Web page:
LORAIN — Camaco workers attempting to unionize are seeking support from Lorain County commissioners.
The Board of Commissioners at their upcoming Tuesday meeting are expected to discuss a resolution written by Commissioner Tom Williams asking Camaco management to respect workers’ right to unionize if they choose.
Camaco makes seat backs, seat frames and metal stampings at the 160,000-square-foot plant, at 3400 Industrial Park Road, according to the company’s website.
It employs 215 people in Lorain, and its customers include Ford Motor Co., Lear Corp. and the Woodbridge Foam Corp. It employs 1,110 people at its four plants nationally.
Commissioners Ted Kalo and Lori Kokoski said at Wednesday’s meeting that they would prefer a generic resolution that doesn’t name Camaco.
Williams said the symbolic resolution will carry more weight if Camaco is named.
State Rep. Matt Lundy, D-Elyria, who is running against the Republican Williams, said he supports workers’ right to unionize. Lundy, who wasn’t at the meeting, accused Williams of political opportunism, which Williams denied.
Camaco company officials didn’t return a call Wednesday.
The company’s facility is in the ward of Councilman Brian Gates, D-2nd Ward.
Gates said he has been approached by United Auto Workers members about Camaco and is considering proposing a resolution in support of the workers’ right to unionize.
Council in February approved the sale of 3.46 acres of land west of the plant.
The $103,800 sale will allow for a 40,000-square-foot expansion, which Mayor Chase Ritenauer said could create at least 100 jobs.
Ritenauer wrote in a Wednesday email that Camaco has received tax breaks from Lorain in the past and Council has the right to review them. Ritenauer said regardless of whether workers unionize, he wants to see Camaco “grow and prosper.”
Allegations of union-busting at Camaco are not new. In 2011, the National Labor Relations Board ruled that a Camaco manager was “coercively interrogating” two workers and unjustly fired one of them after they tried to unionize in 2006. The NLRB ordered Camaco to rehire the worker and pay him back pay.
Besides unionizing, Williams’ resolution asks Camaco to pay workers more. The resolution said many workers make $10.50 per hour or less, which Williams said is in the bottom 10 percent for auto parts workers nationally.
“All jobs aren’t created equal,” the resolution said. “Employers that pay a livable wage, maintain a safe workplace and treat workers with respect not only help our communities, but they help themselves create a more stable, committed workforce.”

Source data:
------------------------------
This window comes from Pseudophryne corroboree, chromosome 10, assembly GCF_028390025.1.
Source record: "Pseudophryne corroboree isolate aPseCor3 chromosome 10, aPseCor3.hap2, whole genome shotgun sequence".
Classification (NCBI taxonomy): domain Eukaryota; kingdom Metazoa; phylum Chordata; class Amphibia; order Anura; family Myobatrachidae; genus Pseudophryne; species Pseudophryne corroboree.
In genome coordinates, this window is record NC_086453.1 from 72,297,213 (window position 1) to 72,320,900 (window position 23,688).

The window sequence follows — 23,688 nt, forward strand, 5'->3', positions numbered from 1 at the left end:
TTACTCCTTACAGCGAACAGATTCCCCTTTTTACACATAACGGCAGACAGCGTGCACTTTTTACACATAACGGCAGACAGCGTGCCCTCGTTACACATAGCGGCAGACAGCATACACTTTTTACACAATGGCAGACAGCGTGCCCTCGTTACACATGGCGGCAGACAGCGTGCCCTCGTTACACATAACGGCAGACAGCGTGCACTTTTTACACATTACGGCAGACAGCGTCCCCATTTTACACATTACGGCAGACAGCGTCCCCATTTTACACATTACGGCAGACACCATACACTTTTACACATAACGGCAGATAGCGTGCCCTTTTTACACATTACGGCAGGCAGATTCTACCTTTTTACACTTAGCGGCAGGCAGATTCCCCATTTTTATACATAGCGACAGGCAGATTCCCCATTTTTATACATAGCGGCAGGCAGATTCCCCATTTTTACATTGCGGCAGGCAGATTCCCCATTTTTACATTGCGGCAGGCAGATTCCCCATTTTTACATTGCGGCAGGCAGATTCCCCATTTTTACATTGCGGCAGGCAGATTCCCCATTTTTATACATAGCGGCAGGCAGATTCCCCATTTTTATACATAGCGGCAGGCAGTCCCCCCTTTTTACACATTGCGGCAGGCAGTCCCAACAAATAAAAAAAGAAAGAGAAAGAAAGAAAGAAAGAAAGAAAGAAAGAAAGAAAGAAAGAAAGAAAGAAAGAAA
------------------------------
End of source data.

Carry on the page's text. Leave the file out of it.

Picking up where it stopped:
Williams, who met Wednesday with about a dozen Camaco workers at United Auto Workers Local 2000 in Sheffield, said the resolution was prompted by worker complaints.
Matthew Fox, who said he was hired in 2012, said he was told April 14 by Camaco that he was “indefinitely suspended.” Fox said the discipline came eight days after he passed out fliers outside the company inviting workers to a meeting about unionizing.
Fox said he has never missed a day of work and had no disciplinary problems, but he had been vocal about working conditions and wore a UAW T-shirt and buttons. Fox, who said he earned $10.66 per hour, said that for two weeks during the winter there was no heat, and temperatures in the plant were as low as 18 degrees.
“We were told to work faster and that will keep us warm,” he said.
Fox said temperatures in July were as high as 120 degrees and workers were fainting on a daily basis, with some having to be hospitalized. Fox said when he complained, a supervisor said he was taking the heat too seriously.
“This was the day after two of my people went home vomiting with pale, clammy skin,” Fox said.
Fox said a lack of ventilation at the plant makes it hard to breathe and cracked shipping containers are dangerously stacked. Fox’s allegations were supported by Darrell Eberhardt, who said he was hired in 2013.
He said welders’ fingertips nearly froze in the winter and smoke from welding makes it hard to see. Eberhardt, who said he earns $10 per hour, said unionizing might raise wages.
Eberhardt said he has an associate degree in applied science but can’t find other work. “People who have associates or even bachelor’s degrees are working for peanuts because the jobs just ain’t there,” he said.
Jerome Williams, UAW Local 2000 president, said the local supports the workers. However, they are in for an uphill battle, according to Professor Kate Bronfenbrenner, Cornell University’s Labor Education Research director.
Bronfenbrenner said she studied about 1,500 organizing drives nationally between 1986 and 2005. About 33 percent of the time, workers were fired for organizing. Bronfenbrenner said companies also frequently threaten to close, move or lay off workers.
“They start months before the union campaign ever gets to a petition, so many campaigns never get off the ground,” she said. “All of that is what workers have to go through in the private sector in order to organize.”
Reporter Brad Dicken contributed to this story.